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The world is a complicated place; it’s hard to trace all the world’s problems back to their few root causes. But surely a lack of education is one of them–and, sad to say, a presence of miseducation. To be precise: A lack of good education is one of the root problems.
So what makes a good education? I was raised with the idea that Reading, ‘Riting, and ‘Rithmetic were fundamentals in education, and I don’t disagree with that now. The Lost Tools of Learning by Dorothy Sayers was a wonderful discovery in college. It turns out that there are some other fundamentals, the lost tools of the Trivium: grammar, dialectic, and rhetoric–or language, logic, and rhetoric. This is the old way of doing education. One of its surviving relics is the term “grammar school.” (Also, alongside the old and broken, yet newfangled, education system, a renewed, yet ancient and time-tested, education system has sprung up on this model–largely because of the influence of Sayers’ essay [examples here and here].)
The Trivium system relies largely on patterns. The patterns of Latin: sum, es, est, sumus, estis, sunt; o, as, at, amus, atis, ant; and others (so many others!). The patterns of Logic: All M are P; all S are M; therefore all S are P; and others.
Patterns matter. There are instincts we humans are naturally born with (or have been born with ever since the primal sin first corrupted human nature): Thinking we have a right to our own way no matter how it affects others, thinking we have a right to what we want now no matter the consequences later–as if our desires could impose themselves on reality and bend it to our arrogant, tiny human wills.
A nice remark by Thomas Sowell captures the uncivilized nature of these human instincts. And this is why patterns matter: Good patterns–patterns that help us remember facts, patterns of rational thought, patterns of ordered speech, patterns of virtuous life–are civilizing and edifying things.
The student who is trained in the Trivium is trained to think, from his youngest years, that some answers are simply correct and some simply are not. Sum, es, est, sumus, estis, sunt is right. Something like Sum, est, et, simy, ehee, dant is wrong.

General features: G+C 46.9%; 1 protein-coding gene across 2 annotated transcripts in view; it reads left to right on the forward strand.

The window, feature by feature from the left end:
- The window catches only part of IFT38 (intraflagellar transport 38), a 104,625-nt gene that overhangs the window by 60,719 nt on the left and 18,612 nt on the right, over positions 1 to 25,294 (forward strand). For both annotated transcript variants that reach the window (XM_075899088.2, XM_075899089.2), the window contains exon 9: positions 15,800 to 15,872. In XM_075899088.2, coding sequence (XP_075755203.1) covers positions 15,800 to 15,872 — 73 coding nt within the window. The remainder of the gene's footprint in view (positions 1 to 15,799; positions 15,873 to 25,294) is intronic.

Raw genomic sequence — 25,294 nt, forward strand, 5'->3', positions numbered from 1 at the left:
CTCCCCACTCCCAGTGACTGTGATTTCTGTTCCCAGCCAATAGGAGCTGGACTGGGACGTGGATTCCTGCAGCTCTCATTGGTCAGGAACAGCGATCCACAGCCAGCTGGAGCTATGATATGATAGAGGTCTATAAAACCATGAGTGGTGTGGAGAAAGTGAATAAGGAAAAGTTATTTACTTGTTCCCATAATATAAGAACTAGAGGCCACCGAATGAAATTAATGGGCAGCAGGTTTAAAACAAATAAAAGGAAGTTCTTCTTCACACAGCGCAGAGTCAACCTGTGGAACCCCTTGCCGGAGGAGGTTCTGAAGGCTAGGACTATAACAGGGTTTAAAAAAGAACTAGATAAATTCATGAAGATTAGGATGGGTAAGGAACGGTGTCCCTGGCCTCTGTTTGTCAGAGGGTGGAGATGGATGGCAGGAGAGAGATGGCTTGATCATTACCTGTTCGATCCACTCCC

The student is trained to think that some patterns of thought are correct. All M are P; All S are M; therefore all S are P is correct. You disagree with the fashionable views of younger and more powerful people; therefore shut up! is incorrect.
The student becomes accustomed to using the correct patterns of thought. And, in the rhetoric stage of his education, he learns to apply the correct patterns in public speech, in public debate, or in writing.
And these are good things: edifying, educating, and civilizing things. These are things it would be good to have more of in ourselves, our families, our communities, our country.
I’m not saying that we should go back to being medievals (though that would be much better than proceeding onward into full-blown postmodern moral relativism), or that we shouldn’t teach science, or that we shouldn’t teach students to think for themselves (quite the contrary!) or to employ “critical thinking” (which, if it’s a good thing, must surely be about 90% the same as logical thinking anyway).
I am saying that I think a healthy infusion of Trivium education would help improve education in America.
How to do it I can hardly guess, and maybe it’s better that way. (I can’t exactly plan an educational system for an entire country.) But here are a few ideas that a few of us might be able to employ, making things a little better in little ways, building from the ground up. If I’m right about the value of the Trivium, then some of you Ricocheters can try these and add your own ideas.
- We could learn to see the benefit of learning a dead language precisely because you won’t ever speak it; because you are learning it instead in order to see how language works and in order to learn some good patterns.
- We could try teaching Latin to our own kids at home (1 or 2 hours a week, starting with some basic patterns).
- People who make decisions about what courses are counted towards a degree might opt to include an optional, or a required, logic component.